Now that I'm not packing for a holiday road trip or the reverse of needing to get things done before company arrives, I'm thinking. Sometimes this can be a bad thing, like when your mind is in a bad place, but for once in a very long time (and I'm actually scared to admit it) things are actually okay. Maybe even good.
Calvin has been in a really good place with his asthma and immune system (again so scared to type that and jinx us but is there really such a thing as jinxing?). It is what it is. You get what you get. You only have so much control and then it's luck. I need to grasp that we're going to have bad spells and I'll deal with them, I always have. But I should enjoy when we're in a good place without waiting for the bomb to drop, right? "Be present Nicki, be present."
To what do we owe this reprieve? It certainly isn't antibiotics or inhaled steroids. We've been trying something different. We have been working hard to get Calvin's body healthy enough to possibly fix itself. There's a theory that if you give the body what it needs to stabilize the chemical, emotional and physical state, it will heal itself. To help us do this, we started seeing an amazing Chiropractor (who hails from Wadena, Minnesota - Holla!) and we started giving Calvin strong doTERRA essential oils regularly.
We hadn't thought this was possible in the past for two reasons. For one, the doctors told us it wouldn't help, we shouldn't bother with Hocus-Pocus. They had no faith in it. Secondly, we simply couldn't afford to give it a try. When you're spending so much money on chest x-rays, medications, tests and doctor copays; there isn't room in the budget for expensive oils and a trial run at Chiropractic treatments. All of which may or may not work.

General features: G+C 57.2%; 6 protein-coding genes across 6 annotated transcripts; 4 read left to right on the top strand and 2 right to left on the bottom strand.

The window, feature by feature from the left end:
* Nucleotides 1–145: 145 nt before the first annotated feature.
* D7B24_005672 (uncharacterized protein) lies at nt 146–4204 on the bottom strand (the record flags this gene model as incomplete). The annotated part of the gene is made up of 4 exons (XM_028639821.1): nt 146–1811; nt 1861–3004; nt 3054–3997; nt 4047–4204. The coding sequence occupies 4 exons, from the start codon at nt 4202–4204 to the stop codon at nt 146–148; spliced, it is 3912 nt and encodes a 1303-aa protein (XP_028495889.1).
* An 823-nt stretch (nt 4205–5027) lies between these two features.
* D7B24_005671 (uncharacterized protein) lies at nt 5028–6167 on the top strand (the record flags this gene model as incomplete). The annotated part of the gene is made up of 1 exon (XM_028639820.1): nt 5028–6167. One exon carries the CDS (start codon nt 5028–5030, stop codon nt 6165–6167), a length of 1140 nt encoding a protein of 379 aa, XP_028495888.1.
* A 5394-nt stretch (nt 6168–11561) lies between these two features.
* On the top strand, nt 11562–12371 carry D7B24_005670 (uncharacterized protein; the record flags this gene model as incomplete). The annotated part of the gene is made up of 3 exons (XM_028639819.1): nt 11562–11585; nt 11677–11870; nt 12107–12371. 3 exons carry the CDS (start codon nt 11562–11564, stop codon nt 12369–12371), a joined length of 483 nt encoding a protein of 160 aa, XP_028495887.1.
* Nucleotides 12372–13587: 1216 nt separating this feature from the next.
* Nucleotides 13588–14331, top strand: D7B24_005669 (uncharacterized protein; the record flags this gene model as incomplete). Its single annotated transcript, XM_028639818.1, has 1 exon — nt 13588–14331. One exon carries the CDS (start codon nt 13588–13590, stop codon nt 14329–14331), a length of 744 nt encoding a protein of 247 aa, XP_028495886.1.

The opportunity to take a chance came when I was offered a job caring for this awesome little baby every day while my kids are at school. It is so sweet to get my baby snuggles and giggles in, and it's great to have some extra income too. This allowed us to try the natural route while hedging our bets with the traditional treatment. I believe you have to find a balance between the two worlds when treating a disease.
I'm still nervous to say that it's working but I really think it is. It's been two months of weekly Chiropractic treatments as well as daily oils and Calvin has made it through two respiratory colds without needing massive doses of his rescue meds or developing pneumonia. I think that's huge, I know that's huge. So, yes that has to say something.
His ailment hasn't only had external influence though. His close and frequent brushes with life threatening illness has made him weary. Sure, he tends to be more careful around germs, and what parent doesn't want that? But it's also caused unhealthy fears, the likes of which we've had to seek professional help for him to be able to process them correctly. He was fearing his own death which is still hard to talk about. It's one thing for me to be afraid for him when his lungs are failing to extract enough oxygen from his breath, but much harder when your child is aware and feels it. Luckily we found a great therapist to help him and give him some coping skills. Over the past few months he's worked hard and as of this week, he has graduated.